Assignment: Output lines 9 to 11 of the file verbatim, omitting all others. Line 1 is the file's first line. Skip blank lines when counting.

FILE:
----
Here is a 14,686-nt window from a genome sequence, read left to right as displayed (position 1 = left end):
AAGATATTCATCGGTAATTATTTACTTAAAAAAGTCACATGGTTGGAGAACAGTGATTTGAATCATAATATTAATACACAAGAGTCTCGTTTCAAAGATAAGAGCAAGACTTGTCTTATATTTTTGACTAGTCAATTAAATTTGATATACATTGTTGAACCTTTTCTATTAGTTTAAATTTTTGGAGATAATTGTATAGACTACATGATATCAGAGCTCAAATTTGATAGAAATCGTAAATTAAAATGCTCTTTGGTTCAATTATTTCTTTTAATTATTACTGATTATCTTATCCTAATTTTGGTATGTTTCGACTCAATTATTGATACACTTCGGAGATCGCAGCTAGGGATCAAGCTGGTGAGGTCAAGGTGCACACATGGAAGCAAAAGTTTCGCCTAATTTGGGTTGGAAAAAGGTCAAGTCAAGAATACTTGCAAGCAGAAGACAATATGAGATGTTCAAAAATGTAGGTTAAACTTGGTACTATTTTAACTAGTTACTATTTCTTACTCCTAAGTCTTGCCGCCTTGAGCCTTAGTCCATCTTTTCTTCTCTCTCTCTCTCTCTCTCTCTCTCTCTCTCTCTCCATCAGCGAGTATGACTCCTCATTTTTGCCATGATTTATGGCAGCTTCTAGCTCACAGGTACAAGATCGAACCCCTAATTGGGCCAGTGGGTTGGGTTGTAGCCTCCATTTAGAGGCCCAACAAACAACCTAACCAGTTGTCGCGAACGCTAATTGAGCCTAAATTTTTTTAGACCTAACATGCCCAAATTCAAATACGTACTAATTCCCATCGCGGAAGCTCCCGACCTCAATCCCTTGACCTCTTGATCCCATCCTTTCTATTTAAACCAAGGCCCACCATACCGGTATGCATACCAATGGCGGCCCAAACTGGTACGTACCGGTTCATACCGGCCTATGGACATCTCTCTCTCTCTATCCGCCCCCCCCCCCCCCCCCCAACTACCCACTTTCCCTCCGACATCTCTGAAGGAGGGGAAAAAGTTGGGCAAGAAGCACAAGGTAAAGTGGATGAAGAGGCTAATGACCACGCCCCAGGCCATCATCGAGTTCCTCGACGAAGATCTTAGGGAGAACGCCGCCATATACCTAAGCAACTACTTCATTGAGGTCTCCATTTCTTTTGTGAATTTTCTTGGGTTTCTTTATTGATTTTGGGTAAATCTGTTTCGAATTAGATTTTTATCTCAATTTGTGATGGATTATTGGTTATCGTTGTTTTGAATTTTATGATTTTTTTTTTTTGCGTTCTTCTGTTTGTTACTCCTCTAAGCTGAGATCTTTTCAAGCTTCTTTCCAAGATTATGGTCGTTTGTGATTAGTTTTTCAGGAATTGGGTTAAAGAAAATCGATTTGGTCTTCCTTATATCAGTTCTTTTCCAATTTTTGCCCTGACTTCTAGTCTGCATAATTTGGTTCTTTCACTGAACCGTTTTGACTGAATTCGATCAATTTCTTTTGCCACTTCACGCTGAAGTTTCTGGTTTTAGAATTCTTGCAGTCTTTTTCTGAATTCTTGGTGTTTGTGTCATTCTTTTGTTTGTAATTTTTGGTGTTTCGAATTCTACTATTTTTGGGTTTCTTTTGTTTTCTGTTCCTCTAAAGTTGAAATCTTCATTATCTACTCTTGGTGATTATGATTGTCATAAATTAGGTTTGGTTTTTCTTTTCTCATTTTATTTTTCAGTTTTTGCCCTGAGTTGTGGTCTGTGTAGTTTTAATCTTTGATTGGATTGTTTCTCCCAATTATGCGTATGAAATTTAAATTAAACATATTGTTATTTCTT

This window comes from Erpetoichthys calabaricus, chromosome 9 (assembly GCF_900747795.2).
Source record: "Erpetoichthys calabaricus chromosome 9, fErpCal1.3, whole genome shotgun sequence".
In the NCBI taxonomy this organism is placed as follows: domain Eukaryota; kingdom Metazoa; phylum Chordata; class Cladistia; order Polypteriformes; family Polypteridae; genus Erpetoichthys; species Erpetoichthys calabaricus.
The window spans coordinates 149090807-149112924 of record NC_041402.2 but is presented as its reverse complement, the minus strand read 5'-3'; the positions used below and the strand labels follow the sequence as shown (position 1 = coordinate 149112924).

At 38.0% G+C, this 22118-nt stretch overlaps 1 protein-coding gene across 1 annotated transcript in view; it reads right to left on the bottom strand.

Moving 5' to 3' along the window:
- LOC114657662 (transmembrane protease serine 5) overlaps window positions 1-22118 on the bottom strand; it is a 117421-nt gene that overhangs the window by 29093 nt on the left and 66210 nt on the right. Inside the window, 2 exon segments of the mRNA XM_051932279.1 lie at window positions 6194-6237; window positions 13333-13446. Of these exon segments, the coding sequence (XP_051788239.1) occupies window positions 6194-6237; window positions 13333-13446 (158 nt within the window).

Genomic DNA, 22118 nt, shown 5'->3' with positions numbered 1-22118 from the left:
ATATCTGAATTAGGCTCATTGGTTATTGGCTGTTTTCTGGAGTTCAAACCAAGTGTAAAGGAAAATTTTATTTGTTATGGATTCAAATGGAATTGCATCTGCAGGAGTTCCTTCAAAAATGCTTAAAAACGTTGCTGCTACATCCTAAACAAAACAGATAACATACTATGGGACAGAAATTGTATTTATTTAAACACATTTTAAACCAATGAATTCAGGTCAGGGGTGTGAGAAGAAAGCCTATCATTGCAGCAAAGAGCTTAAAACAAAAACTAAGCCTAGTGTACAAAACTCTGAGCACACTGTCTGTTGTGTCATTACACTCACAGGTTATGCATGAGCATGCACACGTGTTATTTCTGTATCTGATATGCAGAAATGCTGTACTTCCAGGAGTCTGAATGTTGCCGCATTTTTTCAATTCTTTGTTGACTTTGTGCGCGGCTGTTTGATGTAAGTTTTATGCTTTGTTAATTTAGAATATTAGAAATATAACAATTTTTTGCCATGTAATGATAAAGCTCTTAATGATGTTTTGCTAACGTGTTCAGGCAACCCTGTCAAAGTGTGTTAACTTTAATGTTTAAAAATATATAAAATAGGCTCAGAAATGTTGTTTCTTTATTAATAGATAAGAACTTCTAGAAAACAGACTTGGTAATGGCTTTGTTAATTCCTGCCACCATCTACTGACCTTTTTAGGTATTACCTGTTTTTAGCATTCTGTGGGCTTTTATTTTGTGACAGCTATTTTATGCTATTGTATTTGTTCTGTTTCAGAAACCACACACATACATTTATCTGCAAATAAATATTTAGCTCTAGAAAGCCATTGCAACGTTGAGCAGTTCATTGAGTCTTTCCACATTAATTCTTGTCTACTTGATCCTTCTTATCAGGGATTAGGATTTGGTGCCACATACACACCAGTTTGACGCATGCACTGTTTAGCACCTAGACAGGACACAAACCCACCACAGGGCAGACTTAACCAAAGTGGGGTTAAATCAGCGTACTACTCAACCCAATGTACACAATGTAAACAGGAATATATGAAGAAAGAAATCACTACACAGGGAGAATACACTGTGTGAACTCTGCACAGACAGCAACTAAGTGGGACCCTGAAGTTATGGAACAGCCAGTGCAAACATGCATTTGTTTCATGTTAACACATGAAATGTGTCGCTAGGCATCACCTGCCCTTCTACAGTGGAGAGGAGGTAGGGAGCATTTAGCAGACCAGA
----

- LOC114657662 (transmembrane protease serine 5) overlaps window positions 1-22118 on the bottom strand; it is a 117421-nt gene that overhangs the window by 29093 nt on the left and 66210 nt on the right. Inside the window, 2 exon segments of the mRNA XM_051932279.1 lie at window positions 6194-6237; window positions 13333-13446. Of these exon segments, the coding sequence (XP_051788239.1) occupies window positions 6194-6237; window positions 13333-13446 (158 nt within the window).

Genomic DNA, 22118 nt, shown 5'->3' with positions numbered 1-22118 from the left:
ATATCTGAATTAGGCTCATTGGTTATTGGCTGTTTTCTGGAGTTCAAACCAAGTGTAAAGGAAAATTTTATTTGTTATGGATTCAAATGGAATTGCATCTGCAGGAGTTCCTTCAAAAATGCTTAAAAACGTTGCTGCTACATCCTAAACAAAACAGATAACATACTATGGGACAGAAATTGTATTTATTTAAACACATTTTAAACCAATGAATTCAGGTCAGGGGTGTGAGAAGAAAGCCTATCATTGCAGCAAAGAGCTTAAAACAAAAACTAAGCCTAGTGTACAAAACTCTGAGCACACTGTCTGTTGTGTCATTACACTCACAGGTTATGCATGAGCATGCACACGTGTTATTTCTGTATCTGATATGCAGAAATGCTGTACTTCCAGGAGTCTGAATGTTGCCGCATTTTTTCAATTCTTTGTTGACTTTGTGCGCGGCTGTTTGATGTAAGTTTTATGCTTTGTTAATTTAGAATATTAGAAATATAACAATTTTTTGCCATGTAATGATAAAGCTCTTAATGATGTTTTGCTAACGTGTTCAGGCAACCCTGTCAAAGTGTGTTAACTTTAATGTTTAAAAATATATAAAATAGGCTCAGAAATGTTGTTTCTTTATTAATAGATAAGAACTTCTAGAAAACAGACTTGGTAATGGCTTTGTTAATTCCTGCCACCATCTACTGACCTTTTTAGGTATTACCTGTTTTTAGCATTCTGTGGGCTTTTATTTTGTGACAGCTATTTTATGCTATTGTATTTGTTCTGTTTCAGAAACCACACACATACATTTATCTGCAAATAAATATTTAGCTCTAGAAAGCCATTGCAACGTTGAGCAGTTCATTGAGTCTTTCCACATTAATTCTTGTCTACTTGATCCTTCTTATCAGGGATTAGGATTTGGTGCCACATACACACCAGTTTGACGCATGCACTGTTTAGCACCTAGACAGGACACAAACCCACCACAGGGCAGACTTAACCAAAGTGGGGTTAAATCAGCGTACTACTCAACCCAATGTACACAATGTAAACAGGAATATATGAAGAAAGAAATCACTACACAGGGAGAATACACTGTGTGAACTCTGCACAGACAGCAACTAAGTGGGACCCTGAAGTTATGGAACAGCCAGTGCAAACATGCATTTGTTTCATGTTAACACATGAAATGTGTCGCTAGGCATCACCTGCCCTTCTACAGTGGAGAGGAGGTAGGGAGCATTTAGCAGACCAGA